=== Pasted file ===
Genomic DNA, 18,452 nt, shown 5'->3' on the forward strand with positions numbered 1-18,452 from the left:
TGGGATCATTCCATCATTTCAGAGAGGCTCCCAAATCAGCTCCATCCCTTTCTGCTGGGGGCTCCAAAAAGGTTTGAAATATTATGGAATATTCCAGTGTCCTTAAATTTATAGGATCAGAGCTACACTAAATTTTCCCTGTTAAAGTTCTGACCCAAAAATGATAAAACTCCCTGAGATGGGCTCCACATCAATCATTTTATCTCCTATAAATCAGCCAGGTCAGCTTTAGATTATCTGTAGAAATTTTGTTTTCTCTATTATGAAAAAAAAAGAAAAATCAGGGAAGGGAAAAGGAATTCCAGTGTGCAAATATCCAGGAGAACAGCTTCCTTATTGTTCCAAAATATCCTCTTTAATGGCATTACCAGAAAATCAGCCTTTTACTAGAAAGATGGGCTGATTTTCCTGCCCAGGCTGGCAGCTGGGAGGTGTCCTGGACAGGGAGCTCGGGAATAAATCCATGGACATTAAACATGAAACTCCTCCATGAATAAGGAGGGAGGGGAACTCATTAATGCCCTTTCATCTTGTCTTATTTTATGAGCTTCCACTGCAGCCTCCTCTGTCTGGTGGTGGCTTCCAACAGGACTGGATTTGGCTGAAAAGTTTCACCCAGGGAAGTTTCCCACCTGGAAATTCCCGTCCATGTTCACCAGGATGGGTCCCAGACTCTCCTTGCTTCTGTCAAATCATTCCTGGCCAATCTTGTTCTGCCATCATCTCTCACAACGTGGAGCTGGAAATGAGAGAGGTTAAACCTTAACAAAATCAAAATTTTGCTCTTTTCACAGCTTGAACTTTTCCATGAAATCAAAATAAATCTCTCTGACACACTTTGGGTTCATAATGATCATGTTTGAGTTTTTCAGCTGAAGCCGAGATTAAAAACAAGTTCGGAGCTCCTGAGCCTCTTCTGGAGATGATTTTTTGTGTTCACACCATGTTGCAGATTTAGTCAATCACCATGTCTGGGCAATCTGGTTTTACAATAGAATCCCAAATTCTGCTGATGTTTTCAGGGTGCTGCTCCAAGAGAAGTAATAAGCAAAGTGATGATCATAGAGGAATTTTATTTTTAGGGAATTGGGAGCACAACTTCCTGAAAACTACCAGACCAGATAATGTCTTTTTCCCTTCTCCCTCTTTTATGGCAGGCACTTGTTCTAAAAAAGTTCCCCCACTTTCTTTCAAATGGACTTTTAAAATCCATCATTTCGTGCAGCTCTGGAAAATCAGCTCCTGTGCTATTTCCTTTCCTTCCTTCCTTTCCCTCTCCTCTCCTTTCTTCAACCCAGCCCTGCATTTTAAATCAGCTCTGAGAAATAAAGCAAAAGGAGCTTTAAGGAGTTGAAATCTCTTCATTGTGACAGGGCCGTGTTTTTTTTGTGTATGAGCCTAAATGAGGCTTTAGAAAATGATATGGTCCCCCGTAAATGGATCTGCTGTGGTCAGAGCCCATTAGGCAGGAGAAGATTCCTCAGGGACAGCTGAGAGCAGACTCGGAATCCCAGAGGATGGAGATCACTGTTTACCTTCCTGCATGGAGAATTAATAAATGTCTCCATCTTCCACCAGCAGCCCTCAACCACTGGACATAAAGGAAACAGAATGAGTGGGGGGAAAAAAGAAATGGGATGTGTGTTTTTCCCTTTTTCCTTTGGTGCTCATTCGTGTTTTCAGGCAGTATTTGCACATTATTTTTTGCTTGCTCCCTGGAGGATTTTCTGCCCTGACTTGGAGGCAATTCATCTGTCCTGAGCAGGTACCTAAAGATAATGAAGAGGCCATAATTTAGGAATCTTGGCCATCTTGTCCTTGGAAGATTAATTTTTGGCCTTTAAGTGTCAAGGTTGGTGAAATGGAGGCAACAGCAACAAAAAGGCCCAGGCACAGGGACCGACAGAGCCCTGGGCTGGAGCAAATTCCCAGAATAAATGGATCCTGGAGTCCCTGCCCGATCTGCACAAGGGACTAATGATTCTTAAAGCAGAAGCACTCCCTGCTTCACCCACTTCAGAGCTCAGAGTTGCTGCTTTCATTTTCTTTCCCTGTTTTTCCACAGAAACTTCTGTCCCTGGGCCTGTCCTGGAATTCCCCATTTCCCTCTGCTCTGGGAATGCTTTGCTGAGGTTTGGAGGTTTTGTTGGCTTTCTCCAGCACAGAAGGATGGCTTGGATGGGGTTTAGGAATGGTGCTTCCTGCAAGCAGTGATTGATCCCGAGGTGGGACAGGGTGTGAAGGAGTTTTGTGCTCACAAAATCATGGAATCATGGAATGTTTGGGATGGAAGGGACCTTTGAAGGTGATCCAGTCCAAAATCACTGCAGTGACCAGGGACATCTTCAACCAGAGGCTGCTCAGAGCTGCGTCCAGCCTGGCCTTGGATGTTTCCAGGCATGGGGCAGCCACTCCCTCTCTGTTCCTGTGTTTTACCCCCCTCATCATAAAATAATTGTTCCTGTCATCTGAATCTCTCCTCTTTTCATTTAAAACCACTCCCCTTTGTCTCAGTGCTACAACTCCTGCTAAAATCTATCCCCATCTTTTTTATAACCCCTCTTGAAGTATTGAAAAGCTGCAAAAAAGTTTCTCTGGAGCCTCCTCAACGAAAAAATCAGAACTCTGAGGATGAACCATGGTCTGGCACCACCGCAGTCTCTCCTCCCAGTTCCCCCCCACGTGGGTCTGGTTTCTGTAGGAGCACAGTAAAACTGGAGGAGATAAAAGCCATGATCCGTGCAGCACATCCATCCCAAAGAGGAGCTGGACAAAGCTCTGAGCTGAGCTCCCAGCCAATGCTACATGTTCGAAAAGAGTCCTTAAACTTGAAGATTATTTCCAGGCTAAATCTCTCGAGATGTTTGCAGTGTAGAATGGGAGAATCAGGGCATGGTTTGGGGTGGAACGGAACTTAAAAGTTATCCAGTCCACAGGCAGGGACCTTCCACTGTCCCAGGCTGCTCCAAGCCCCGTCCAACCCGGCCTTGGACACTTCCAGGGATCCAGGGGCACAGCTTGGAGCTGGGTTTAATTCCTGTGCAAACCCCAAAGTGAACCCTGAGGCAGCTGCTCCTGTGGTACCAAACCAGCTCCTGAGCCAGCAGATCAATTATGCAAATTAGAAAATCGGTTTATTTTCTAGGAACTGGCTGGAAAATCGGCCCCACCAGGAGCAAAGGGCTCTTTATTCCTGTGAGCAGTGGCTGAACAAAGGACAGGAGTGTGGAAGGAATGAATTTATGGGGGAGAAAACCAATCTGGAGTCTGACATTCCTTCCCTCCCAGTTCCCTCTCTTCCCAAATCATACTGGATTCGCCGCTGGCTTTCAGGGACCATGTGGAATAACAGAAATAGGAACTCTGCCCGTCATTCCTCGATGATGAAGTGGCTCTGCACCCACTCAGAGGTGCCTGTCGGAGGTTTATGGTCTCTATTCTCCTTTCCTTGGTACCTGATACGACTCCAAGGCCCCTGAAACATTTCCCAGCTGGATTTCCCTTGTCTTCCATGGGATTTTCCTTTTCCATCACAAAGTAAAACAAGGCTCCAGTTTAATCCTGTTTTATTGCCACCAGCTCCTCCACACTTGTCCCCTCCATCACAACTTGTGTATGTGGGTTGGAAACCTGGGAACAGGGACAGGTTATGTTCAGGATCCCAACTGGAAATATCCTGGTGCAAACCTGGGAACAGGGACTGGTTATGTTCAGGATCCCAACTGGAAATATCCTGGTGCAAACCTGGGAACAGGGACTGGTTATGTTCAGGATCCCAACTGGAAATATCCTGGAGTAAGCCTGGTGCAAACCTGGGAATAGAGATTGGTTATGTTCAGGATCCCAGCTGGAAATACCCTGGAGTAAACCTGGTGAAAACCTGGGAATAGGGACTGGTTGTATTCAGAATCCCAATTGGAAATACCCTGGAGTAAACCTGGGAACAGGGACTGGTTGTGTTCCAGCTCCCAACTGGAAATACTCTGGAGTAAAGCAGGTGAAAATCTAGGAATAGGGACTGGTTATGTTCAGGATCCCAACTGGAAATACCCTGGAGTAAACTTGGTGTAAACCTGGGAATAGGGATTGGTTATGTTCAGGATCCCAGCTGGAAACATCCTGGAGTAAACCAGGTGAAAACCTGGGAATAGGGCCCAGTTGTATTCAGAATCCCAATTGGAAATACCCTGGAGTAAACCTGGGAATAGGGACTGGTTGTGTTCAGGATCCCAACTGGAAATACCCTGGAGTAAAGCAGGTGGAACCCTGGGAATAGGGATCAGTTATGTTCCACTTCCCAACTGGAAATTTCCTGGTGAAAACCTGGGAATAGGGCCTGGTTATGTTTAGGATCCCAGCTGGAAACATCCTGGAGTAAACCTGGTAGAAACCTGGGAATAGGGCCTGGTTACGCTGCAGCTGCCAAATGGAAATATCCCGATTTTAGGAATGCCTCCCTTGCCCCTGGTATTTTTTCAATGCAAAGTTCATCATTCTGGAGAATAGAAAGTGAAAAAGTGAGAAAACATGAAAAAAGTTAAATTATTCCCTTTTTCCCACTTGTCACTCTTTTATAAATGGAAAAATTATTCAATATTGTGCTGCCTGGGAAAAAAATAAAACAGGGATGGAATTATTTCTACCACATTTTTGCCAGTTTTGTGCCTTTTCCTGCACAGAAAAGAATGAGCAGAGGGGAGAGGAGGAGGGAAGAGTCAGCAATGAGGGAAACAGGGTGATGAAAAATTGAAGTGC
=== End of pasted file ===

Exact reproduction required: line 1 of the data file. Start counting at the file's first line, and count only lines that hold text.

Genomic DNA, 18,452 nt, shown 5'->3' on the forward strand with positions numbered 1-18,452 from the left: